Mercedes W142 300 1937 – 1942
In February 1937, the International Motor and Motorcycle Show witnessed the launch of the 320, the successor to the 290. At the Berlin show, predecessor and successor stood side-by-side in harmony.
The 290 was still in production, at least in the long version, and was still included in the price list. In May 1937, one month after production of the 320 had started, the 290 long was finally phased out.
Its successor was given an enthusiastic reception by customers, mainly on account of its higher power output – even over 60 years ago, the 290’s 68 hp was not found to be wildly excessive.
The 320’s extra 10 hp and 10% greater displacement rebalanced the relationship between power and weight, something that had been lacking in the otherwise extremely harmonious predecessor model.
Increasing the power output to 78 hp had called for extensive modifications to the 2.9-litre engine. While the stroke remained unchanged, the bore was widened from 78 mm to 82.5 mm, which increased the displacement to 3208 cc.
Cylinder heads with different compressions were available, depending on whether the engine ran on petrol only or a petrol/benzole mixture.
The crankshaft was provided with 12 counterweights in an effort to improve the refinement of the engine. Mixture preparation was by means of a Solex dual downdraft carburettor, which replaced the updraft carburettor in the predecessor model.
The new 3.2‑litre six-cylinder engine was given the in-house design code M 142. Instead of its predecessor’s overdrive transmission, the 320 came with a normal four-speed transmission with direct-drive fourth gear.
The chassis and suspension were broadly the same as in the 290. Consequently, the 320, too, was available in a choice of two different wheelbases.
Just as with the 200 and 230 mid-size models, Mercedes-Benz’s luxury-class offering also experienced a discernible shift of customer interest from short to long-wheelbase variants.
This trend was reflected in how the two variants were named. As already with the 230, the long version of the 320 was given the simple model designation without an additional letter, while the shorter-wheelbase variants of both models were distinguished by an appended “N” in upper or lower case.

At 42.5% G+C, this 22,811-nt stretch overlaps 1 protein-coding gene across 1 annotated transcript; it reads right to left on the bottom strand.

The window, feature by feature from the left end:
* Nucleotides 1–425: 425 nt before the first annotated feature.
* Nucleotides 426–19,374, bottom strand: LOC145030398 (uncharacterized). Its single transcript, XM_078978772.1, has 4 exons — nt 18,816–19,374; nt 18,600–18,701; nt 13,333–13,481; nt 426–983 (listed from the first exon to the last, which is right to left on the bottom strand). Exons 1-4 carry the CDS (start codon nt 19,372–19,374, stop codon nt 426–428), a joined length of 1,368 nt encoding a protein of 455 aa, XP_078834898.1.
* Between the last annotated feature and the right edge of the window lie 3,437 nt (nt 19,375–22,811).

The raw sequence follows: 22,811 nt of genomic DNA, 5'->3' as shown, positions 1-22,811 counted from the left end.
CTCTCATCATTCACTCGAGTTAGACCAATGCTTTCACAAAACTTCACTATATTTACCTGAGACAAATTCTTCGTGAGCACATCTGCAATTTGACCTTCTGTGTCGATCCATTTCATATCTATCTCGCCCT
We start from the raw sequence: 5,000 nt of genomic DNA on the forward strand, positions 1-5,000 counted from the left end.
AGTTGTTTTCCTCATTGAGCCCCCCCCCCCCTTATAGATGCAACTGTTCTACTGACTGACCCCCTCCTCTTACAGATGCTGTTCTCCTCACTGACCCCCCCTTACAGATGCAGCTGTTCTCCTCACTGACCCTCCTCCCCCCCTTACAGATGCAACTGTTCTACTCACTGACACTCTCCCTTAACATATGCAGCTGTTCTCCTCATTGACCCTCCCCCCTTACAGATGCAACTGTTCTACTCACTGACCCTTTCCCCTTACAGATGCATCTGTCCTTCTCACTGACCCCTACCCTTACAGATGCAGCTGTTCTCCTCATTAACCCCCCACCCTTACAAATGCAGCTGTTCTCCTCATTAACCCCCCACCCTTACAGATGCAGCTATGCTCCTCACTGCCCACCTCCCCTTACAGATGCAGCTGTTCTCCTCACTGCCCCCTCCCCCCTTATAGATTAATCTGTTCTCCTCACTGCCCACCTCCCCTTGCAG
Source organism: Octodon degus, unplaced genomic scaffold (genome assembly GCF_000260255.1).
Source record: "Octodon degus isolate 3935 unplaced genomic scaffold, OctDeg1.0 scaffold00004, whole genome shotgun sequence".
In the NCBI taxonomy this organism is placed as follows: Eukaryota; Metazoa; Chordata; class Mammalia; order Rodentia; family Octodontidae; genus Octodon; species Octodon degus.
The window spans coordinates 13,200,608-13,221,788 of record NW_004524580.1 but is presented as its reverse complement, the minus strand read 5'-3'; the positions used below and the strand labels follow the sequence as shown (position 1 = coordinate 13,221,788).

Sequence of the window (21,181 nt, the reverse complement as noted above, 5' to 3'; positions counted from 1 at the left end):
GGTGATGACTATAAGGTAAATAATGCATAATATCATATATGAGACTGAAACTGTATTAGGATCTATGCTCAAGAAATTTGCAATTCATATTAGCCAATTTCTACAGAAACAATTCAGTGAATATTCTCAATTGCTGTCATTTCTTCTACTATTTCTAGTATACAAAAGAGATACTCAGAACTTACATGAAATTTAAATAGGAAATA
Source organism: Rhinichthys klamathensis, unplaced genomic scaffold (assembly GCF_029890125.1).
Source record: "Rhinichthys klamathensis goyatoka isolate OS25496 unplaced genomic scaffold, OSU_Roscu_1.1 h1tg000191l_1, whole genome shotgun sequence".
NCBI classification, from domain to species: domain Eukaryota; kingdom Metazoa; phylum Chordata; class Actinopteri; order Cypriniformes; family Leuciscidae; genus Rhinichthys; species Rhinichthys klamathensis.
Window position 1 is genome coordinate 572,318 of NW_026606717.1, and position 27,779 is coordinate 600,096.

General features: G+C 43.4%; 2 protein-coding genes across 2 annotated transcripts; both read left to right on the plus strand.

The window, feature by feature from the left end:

The main externally visible differences between the 320 and the broadly similar 290 were the slightly less weighty bumpers, which now sported horns, and the modified look of the radiator.
Somewhat smaller in diameter, the headlamps were enclosed inside more spherical housings, which were attached directly to the wing on cast legs. This dispensed with the need for the striking, chrome-plated transverse rod in front of the radiator.
With its abundant choice of bodies, the 320 (with 3300 mm wheelbase) was every bit the equal of its predecessor.
The line-up comprised the five-seater saloon and seven-seater pullman saloon, both optionally available with sliding roof, the saloon with streamlined body, Convertibles A, B, D and F, the open tourer, the two-/three‑s eater roadster and, last but not least, the chassis-only version.
The Convertible A came with three wipers on account of its wide, flat windscreen. A special feature common to both the convertible B and the saloon with streamlined body was their split, wedge-shaped windscreen.